"States' procedures in relation to conflicts should always apply so that those who have a personal interest are not making decisions about themselves."
Express asked the Policy & Resources Committee whether any of the Committee's members declared conflicts of interest during discussions on covid-19 support schemes and left the room as required by the Rules of Procedure.
The Committee said: “Detailing whether any members recused themselves or why could potentially lead to businesses in receipt of support being identified, which runs contrary to the decision not to publish such details, which was strongly supported by the business community."
The Committee is referring to a decision not to publish details of which businesses claimed or received financial support from the States. The Committee initially wished to publish such details but changed its mind after concerns were raised by many business owners and others.
The Committee also stated: “It should be noted that while the policies around covid support were political matters, the process of administering the support, including receiving applications and considering their eligibility, was managed by Treasury officers.”
Pictured: Deputy Carl Meerveld argued that the current Rules of Procedure and Declarations of Interest form do not need to be strengthened to require deputies to make public declarations of their businesses which received public funds under covid-19 support schemes.
Express asked the President of the States' Assembly & Constitution Committee, Deputy Carl Meerveld, whether there was room for public funds received during the pandemic to be declared by deputies on their annual declarations of interest form.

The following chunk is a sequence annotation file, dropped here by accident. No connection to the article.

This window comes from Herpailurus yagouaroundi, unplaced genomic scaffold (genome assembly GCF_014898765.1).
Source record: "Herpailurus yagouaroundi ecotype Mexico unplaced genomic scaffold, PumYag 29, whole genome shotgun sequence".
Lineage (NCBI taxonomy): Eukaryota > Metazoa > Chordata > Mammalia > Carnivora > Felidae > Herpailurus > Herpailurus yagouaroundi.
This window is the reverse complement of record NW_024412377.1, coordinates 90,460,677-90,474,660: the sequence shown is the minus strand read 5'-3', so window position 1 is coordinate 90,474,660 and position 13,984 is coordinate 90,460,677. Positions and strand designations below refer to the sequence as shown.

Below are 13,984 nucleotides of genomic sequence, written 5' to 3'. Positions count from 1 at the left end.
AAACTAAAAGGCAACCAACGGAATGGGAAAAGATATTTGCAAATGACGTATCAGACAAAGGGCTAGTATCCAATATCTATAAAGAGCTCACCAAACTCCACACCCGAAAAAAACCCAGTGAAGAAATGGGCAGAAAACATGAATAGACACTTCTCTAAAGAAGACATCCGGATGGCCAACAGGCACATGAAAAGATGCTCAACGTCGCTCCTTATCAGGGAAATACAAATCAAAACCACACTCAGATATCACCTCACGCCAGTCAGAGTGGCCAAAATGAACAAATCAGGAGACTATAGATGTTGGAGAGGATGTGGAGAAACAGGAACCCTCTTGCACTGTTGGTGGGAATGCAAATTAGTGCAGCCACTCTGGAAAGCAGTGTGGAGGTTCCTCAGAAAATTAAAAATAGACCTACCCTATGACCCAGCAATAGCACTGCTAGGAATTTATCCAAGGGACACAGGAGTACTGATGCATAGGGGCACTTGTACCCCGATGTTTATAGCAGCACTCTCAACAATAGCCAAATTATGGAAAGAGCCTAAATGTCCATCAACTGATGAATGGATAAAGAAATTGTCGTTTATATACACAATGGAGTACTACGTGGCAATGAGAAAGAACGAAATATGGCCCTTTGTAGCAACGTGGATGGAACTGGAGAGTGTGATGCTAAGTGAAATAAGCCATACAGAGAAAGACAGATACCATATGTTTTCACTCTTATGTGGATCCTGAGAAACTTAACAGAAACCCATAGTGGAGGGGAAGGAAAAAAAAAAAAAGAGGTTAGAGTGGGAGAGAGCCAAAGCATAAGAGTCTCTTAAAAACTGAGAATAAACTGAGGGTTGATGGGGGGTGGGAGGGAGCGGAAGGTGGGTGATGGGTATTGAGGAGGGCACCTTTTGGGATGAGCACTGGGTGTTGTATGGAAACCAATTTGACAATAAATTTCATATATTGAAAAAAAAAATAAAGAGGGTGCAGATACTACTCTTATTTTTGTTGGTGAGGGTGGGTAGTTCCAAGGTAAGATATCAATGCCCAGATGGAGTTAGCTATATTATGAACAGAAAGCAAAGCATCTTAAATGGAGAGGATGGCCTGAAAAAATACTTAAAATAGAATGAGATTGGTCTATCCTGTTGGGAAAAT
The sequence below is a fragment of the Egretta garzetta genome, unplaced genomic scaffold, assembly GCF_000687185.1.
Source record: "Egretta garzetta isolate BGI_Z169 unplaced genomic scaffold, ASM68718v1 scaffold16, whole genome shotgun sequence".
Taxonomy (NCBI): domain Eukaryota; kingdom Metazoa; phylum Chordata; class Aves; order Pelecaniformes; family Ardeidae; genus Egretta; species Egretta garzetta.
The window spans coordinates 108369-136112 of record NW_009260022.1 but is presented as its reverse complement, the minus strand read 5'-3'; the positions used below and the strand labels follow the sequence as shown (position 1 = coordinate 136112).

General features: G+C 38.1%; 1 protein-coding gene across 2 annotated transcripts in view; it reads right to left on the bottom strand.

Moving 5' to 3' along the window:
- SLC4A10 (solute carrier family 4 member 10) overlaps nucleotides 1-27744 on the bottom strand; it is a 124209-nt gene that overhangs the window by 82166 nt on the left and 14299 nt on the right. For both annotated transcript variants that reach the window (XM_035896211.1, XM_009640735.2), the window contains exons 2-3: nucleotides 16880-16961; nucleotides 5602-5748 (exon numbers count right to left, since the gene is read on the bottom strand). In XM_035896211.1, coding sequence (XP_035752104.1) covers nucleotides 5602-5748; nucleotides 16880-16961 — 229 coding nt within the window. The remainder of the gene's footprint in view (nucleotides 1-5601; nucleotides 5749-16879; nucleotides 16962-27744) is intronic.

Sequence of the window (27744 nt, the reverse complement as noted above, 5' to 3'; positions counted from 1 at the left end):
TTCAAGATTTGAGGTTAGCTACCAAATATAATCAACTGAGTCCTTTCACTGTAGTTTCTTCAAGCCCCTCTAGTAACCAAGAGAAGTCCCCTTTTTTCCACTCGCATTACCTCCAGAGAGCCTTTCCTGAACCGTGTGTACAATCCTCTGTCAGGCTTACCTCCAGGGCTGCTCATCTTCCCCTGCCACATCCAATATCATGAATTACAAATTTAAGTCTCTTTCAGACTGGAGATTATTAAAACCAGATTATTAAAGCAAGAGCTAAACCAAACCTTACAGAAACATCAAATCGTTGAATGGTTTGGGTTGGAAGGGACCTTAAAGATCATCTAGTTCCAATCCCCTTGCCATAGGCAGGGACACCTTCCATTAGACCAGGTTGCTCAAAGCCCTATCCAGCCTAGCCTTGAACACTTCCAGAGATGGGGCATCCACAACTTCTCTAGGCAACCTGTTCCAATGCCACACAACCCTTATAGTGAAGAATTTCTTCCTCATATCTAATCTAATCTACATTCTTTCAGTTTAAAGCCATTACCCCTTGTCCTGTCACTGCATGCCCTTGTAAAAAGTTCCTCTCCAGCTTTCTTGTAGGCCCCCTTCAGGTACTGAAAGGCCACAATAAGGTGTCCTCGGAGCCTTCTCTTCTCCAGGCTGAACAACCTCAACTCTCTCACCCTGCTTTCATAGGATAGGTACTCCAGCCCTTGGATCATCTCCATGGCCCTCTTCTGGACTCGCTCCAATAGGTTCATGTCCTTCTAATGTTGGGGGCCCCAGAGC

Deputy Meerveld, speaking personally and not on behalf of his Committee, said that he did not think this was necessary.
"The support packages were offered to the whole community and, just as deputies should be entitled to be recipients of what the States have to offer in support, their businesses are entitled to covid support too," said Deputy Meerveld.
He argued that making it necessary for deputies to declare such financial support could publicly identify a business which had required public funds just because a deputy had what may be a minor interest in the business.
"I don't think it would be appropriate," said Deputy Meerveld.
Pictured: Deputy Sasha Kazantseva-Miller is concerned that current arrangements - especially in relation to the annual declarations of interest form - may not provide for the highest standards of financial transparency.
In her first year in the States, Deputy Sasha Kazantseva-Miller has spoken about the need for greater transparency in members' financial affairs.
"The bigger question to me is that of the overall transparency about deputies' commercial interests," said Deputy Kazantseva-Miller.
"This is especially important when conflicts of interest may be engaged during policy debate or public investments. Rules around deputies' declarations of interest are supposed to enable such transparency. However, they can be avoided depending on how commercial interests are held or even how thoroughly information is filled out in the declarations of interest form.
"In a small community like ours, there is a higher chance for politicians to have a variety of commercial interests that are influenced by public policy. It is paramount that the States of Guernsey stand by an open and transparent process so that our community can have full trust in a healthy delineation between personal commercial gain and politics."